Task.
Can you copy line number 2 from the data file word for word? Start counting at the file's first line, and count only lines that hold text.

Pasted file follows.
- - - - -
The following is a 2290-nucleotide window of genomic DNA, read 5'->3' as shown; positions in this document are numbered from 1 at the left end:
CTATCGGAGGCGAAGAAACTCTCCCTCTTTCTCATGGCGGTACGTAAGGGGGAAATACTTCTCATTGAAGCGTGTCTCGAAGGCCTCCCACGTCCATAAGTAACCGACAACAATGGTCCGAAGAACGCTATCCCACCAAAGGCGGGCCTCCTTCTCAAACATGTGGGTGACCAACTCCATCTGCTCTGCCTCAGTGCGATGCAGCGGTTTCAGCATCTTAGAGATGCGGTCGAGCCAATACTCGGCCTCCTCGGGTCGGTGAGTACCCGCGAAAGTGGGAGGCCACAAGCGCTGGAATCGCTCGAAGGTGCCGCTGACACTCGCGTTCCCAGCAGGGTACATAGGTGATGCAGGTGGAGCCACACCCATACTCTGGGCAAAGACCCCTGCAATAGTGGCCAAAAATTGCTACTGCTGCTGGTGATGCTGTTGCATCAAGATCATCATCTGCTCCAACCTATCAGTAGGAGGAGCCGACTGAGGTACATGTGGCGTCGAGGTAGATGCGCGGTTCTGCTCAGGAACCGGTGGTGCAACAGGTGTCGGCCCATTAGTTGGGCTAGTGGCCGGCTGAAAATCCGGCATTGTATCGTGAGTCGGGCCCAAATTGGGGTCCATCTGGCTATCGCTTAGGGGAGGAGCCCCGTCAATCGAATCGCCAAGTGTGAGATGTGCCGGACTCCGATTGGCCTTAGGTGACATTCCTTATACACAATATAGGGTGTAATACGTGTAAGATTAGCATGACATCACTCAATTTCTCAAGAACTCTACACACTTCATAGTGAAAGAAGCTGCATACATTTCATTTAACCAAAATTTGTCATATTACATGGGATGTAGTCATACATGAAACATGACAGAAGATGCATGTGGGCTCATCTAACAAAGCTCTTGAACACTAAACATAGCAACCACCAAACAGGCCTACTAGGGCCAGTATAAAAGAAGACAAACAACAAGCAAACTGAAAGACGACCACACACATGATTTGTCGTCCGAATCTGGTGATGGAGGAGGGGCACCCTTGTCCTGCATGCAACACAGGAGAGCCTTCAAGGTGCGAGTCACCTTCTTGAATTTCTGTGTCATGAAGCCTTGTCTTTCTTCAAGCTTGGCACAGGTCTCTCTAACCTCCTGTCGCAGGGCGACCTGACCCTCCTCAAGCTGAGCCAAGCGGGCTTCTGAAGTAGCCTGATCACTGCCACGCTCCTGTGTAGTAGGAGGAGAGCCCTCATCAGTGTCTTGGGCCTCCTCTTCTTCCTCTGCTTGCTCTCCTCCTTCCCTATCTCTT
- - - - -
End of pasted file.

CTATCGGAGGCGAAGAAACTCTCCCTCTTTCTCATGGCGGTACGTAAGGGGGAAATACTTCTCATTGAAGCGTGTCTCGAAGGCCTCCCACGTCCATAAGTAACCGACAACAATGGTCCGAAGAACGCTATCCCACCAAAGGCGGGCCTCCTTCTCAAACATGTGGGTGACCAACTCCATCTGCTCTGCCTCAGTGCGATGCAGCGGTTTCAGCATCTTAGAGATGCGGTCGAGCCAATACTCGGCCTCCTCGGGTCGGTGAGTACCCGCGAAAGTGGGAGGCCACAAGCGCTGGAATCGCTCGAAGGTGCCGCTGACACTCGCGTTCCCAGCAGGGTACATAGGTGATGCAGGTGGAGCCACACCCATACTCTGGGCAAAGACCCCTGCAATAGTGGCCAAAAATTGCTACTGCTGCTGGTGATGCTGTTGCATCAAGATCATCATCTGCTCCAACCTATCAGTAGGAGGAGCCGACTGAGGTACATGTGGCGTCGAGGTAGATGCGCGGTTCTGCTCAGGAACCGGTGGTGCAACAGGTGTCGGCCCATTAGTTGGGCTAGTGGCCGGCTGAAAATCCGGCATTGTATCGTGAGTCGGGCCCAAATTGGGGTCCATCTGGCTATCGCTTAGGGGAGGAGCCCCGTCAATCGAATCGCCAAGTGTGAGATGTGCCGGACTCCGATTGGCCTTAGGTGACATTCCTTATACACAATATAGGGTGTAATACGTGTAAGATTAGCATGACATCACTCAATTTCTCAAGAACTCTACACACTTCATAGTGAAAGAAGCTGCATACATTTCATTTAACCAAAATTTGTCATATTACATGGGATGTAGTCATACATGAAACATGACAGAAGATGCATGTGGGCTCATCTAACAAAGCTCTTGAACACTAAACATAGCAACCACCAAACAGGCCTACTAGGGCCAGTATAAAAGAAGACAAACAACAAGCAAACTGAAAGACGACCACACACATGATTTGTCGTCCGAATCTGGTGATGGAGGAGGGGCACCCTTGTCCTGCATGCAACACAGGAGAGCCTTCAAGGTGCGAGTCACCTTCTTGAATTTCTGTGTCATGAAGCCTTGTCTTTCTTCAAGCTTGGCACAGGTCTCTCTAACCTCCTGTCGCAGGGCGACCTGACCCTCCTCAAGCTGAGCCAAGCGGGCTTCTGAAGTAGCCTGATCACTGCCACGCTCCTGTGTAGTAGGAGGAGAGCCCTCATCAGTGTCTTGGGCCTCCTCTTCTTCCTCTGCTTGCTCTCCTCCTTCCCTATCTCTT